6 Replies Latest reply on Feb 7, 2007 4:56 PM by savell

    Netflow dropping managed IP packets

      I'm getting the following error from Netflow:

      NetFlow Receiver Service [NETMN_SRV] is receiving a NetFlow data stream from an unmanaged device (192.168.254.9). The NetFlow data stream from 192.168.254.9 will be discarded. Please use the Orion System Manager to add this IP Address in order to process this NetFlow data stream.

      This is a managed router in Orion so I don't know why this is occuring.

      Has anyone else had this problem?


      Brad Swihart
      Sr. Systems Engineer
      Trigon EPC
        • Re: Netflow dropping managed IP packets
          savell
          Brad,

          Is this IP address an interface on the device, or the management address (i.e. loopback).
          Check that you hace configured the device to send the Netflow data from the management address (e.g. ip flow-export source Loopback0).

          Sav.
          • Re: Netflow dropping managed IP packets
            Thanks Sav, I'll give it a try and let you know the results.

            Brad Swihart
            Sr. Systems Engineer
            Trigon EPC
            • Re: Netflow dropping managed IP packets
              I get this too on Cisco routers that I only want netflow from on the serial interfaces. I don't want netflow packets from the ethernet interface.

              I also get this on a device that has an interface that's disabled, like my Packeteer appliances. I guess there is no way to 'unmanage' just an interface even though it's unchecked in the list of resources.
              • Re: Netflow dropping managed IP packets
                Hey Sav,

                Can you give me some more details on using the loopback? I can't find anything on the Solarwinds site about it.

                Here is my issue:

                Router 1 was defined in Orion System Manager using the fa0/0 (172.16.1.1). It discovers all the interfaces of the router, including S0/0 (192.168.1.1) which is the interface I want to analyze. I setup Router 1 S0/0 for flow-export (version 5) to my NMS on port 9090. Netflow works fine on the router and I can see the stats. However, Netflow Traffic Analyzer (NTA) receives the Netflow packets but discards them as a non-managed packet.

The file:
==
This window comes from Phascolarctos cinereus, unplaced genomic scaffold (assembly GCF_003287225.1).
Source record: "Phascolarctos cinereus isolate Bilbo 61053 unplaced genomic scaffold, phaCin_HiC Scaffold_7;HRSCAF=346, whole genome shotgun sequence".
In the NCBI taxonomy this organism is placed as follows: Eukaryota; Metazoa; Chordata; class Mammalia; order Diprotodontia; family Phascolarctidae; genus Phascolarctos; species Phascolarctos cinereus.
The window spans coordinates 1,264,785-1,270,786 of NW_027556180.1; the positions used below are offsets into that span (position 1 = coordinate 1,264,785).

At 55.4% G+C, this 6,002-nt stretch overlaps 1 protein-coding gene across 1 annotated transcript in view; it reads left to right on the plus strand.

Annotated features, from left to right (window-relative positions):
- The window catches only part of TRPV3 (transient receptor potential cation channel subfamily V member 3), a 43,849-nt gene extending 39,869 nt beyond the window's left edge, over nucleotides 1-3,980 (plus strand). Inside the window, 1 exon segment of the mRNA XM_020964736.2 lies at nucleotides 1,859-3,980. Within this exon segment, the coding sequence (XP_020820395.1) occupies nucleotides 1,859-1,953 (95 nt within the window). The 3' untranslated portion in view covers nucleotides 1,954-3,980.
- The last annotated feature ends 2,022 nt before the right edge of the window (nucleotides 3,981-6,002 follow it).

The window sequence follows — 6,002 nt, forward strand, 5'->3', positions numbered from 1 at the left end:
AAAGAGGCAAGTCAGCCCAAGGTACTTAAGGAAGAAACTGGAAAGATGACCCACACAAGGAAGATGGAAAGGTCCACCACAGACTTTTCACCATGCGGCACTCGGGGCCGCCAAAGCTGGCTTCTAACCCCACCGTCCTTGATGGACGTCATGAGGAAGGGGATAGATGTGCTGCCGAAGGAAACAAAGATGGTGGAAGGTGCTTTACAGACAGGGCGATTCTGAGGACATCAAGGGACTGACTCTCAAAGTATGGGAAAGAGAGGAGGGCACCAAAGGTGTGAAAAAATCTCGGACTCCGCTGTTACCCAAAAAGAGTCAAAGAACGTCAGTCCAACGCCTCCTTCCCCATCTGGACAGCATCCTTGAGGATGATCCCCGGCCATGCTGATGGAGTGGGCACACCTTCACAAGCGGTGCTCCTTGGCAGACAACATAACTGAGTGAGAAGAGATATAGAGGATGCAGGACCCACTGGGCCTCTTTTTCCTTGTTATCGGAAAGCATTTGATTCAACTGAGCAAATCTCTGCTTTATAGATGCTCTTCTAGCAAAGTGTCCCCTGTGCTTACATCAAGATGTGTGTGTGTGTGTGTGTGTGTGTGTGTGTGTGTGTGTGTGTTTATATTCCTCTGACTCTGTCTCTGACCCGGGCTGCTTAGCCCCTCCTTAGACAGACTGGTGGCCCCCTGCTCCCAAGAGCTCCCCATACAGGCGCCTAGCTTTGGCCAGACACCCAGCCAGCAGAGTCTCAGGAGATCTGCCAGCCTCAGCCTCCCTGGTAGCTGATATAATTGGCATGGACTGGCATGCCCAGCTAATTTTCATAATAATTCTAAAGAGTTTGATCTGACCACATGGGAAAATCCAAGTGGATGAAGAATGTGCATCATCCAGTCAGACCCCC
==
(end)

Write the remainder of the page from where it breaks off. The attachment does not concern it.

So, I deleted Router 1 in Orion System Manager and then added it back using the S0/0 ip (192.168.1.1) to discover. System Manager found the router and all the interfaces (just like when I used the fa0/0 ip). After a while, NTA started accepting the packets and I can view the details.

                I'm not sure if this is how Netflow Analyzer should work but I can't find very much technical detail on the SolarWinds site.

                Your loopback solution may help me as well as others so if you can elaborate a bit more it would be great. I want to add more routers to NTA and need a best practice for my ops team to follow.



                Brad Swihart
                Sr. Systems Engineer
                Trigon EPC
                • Re: Netflow dropping managed IP packets
                  Brad, that is the same issue I have...I had to follow the same steps as you to get the netflow packets and to remedy the warnings in Orion.
                  • Re: Netflow dropping managed IP packets
                    savell
                    Gidday Brad,

                    Sorry, I assumed that you were already using loopback addresses in you configs.
                    Netflow receiver must be able to correlate the managed device in Orion with the incoming Netflow data.
                    To do this, it uses the IP address that was used to manage the device.
                    As you found, if the addresses do not match, then you have a collection issue.
                    You could have equally used the command  ip flow-export source fa0/0 rather than re-adding the device into Orion using the serial interface.

                    We prefer using loopback addresses.
                    Consider these to be virtual interfaces.
                    With a loopback address on a device, you can ensure that all packets originating from the router use the loopback address.

                    A number of commands are useful to do this once you start using loopbacks:
                    ip  flow-export source
                    ip tacacs source-interface
                    ip tftp source-interface
                    ntp server xx.xx.xx.xx source
                    logging source-interface
                    snmp-server trap-source

                    Loopbacks then make it very easy to (for example) construct filters to protect management interfaces, map loopback addresses to router names, and to enable telnet to loopback addresses (routers usually have multiple external paths and many interfaces).

                    Sav.